Parents of childhood cancer survivors (CCS) experience considerable distress related to their child’s cancer. However, little is known about cultural variation in this experience. We examine parental distress, specifically symptoms of post-traumatic stress (PTSS) and depression, comparing Hispanic and non-Hispanic parents of CCS.
Seventy-nine Hispanic and 60 non-Hispanic parents of CCS (currently aged 14-25, off treatment ?2 years) completed questionnaires assessing demographics, depression, PTSS, perceived stress, and child’s health status/quality of life (QOL). t-Tests and chi-square statistics were used to compare differences in demographic characteristics between Hispanic and non-Hispanic parents and multivariable regression was used to determine independent risk factors associated with parental PTSS and depression.
Hispanic parents were significantly younger, had less education, lower incomes and reported significantly more PTSS and depressive symptoms than non-Hispanic parents (all P-values<0.0001). Among Hispanic parents, foreign birthplace predicted higher PTSS after controlling for other factors (P<0.001). Hispanic parents, regardless of birthplace, reported more depressive symptoms than non-Hispanic parents (US-born, P<0.05; foreign-born, P<0.01). For PTSS and depression, there were positive relationships with parental stress and negative relationships with the child’s psychosocial QOL. Hispanic and non-Hispanic CCS did not differ significantly on disease and treatment factors or health-related QOL.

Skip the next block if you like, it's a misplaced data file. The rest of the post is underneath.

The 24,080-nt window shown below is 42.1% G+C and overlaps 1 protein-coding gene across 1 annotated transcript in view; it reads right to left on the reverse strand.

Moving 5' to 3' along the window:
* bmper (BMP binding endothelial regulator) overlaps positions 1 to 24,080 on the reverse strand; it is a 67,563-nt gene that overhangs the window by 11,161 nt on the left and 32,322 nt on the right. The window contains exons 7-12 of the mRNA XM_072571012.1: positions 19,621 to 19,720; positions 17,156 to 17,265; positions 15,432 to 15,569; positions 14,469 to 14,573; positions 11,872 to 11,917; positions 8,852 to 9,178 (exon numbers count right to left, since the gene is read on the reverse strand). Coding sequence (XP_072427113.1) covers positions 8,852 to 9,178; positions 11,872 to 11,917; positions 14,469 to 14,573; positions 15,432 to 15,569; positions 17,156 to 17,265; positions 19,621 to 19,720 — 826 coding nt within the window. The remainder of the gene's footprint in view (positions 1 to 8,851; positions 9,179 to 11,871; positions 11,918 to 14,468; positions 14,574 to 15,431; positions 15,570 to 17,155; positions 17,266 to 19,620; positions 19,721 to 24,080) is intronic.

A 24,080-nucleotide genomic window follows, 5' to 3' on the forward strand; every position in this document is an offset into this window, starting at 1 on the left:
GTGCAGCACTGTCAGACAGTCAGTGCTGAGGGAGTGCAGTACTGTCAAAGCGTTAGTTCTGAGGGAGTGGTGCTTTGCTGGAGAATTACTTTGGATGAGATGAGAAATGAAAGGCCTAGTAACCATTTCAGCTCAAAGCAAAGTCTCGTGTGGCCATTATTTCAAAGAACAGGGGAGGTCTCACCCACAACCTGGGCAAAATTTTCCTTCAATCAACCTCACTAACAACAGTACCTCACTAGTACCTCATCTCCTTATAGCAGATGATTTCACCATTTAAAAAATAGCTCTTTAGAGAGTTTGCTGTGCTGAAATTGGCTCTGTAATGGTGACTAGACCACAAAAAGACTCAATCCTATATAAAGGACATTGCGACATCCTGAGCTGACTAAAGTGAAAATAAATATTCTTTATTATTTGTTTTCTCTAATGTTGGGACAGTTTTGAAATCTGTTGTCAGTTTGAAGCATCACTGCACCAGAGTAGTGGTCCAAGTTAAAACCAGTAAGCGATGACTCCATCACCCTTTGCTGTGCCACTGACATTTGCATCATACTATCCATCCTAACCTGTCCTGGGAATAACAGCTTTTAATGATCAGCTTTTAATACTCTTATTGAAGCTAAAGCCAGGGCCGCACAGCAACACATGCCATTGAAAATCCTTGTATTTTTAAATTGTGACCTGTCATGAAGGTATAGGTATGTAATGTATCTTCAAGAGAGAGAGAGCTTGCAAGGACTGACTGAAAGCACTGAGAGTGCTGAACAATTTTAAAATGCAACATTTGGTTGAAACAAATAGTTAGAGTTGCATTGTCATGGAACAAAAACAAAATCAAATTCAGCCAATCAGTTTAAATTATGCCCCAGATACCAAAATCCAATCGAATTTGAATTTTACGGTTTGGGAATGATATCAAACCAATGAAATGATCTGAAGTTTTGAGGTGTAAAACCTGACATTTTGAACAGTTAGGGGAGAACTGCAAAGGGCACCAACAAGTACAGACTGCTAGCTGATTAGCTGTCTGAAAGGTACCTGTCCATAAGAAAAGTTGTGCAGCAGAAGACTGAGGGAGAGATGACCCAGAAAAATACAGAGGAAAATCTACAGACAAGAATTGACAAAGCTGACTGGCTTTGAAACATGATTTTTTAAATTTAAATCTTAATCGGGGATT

Hispanic parents of CCS may be at greater risk for poorer mental health outcomes. Ethnic-specific factors (e.g., acculturation, immigration status, and previous trauma) may influence parents’ responses and adjustment to their child’s cancer. Research is needed to determine how to meet the needs of the most vulnerable parents.”
Meeske KA, Sherman-Bien S, Hamilton AS, Olson AR, Slaughter R, Kuperberg A, Milam J. (2013) Mental Health Disparities Between Hispanic and Non-Hispanic Parents of Childhood Cancer Survivors.
Pediatric Blood Cancer. (2013 Mar 19.) doi: 10.1002/pbc.24527.
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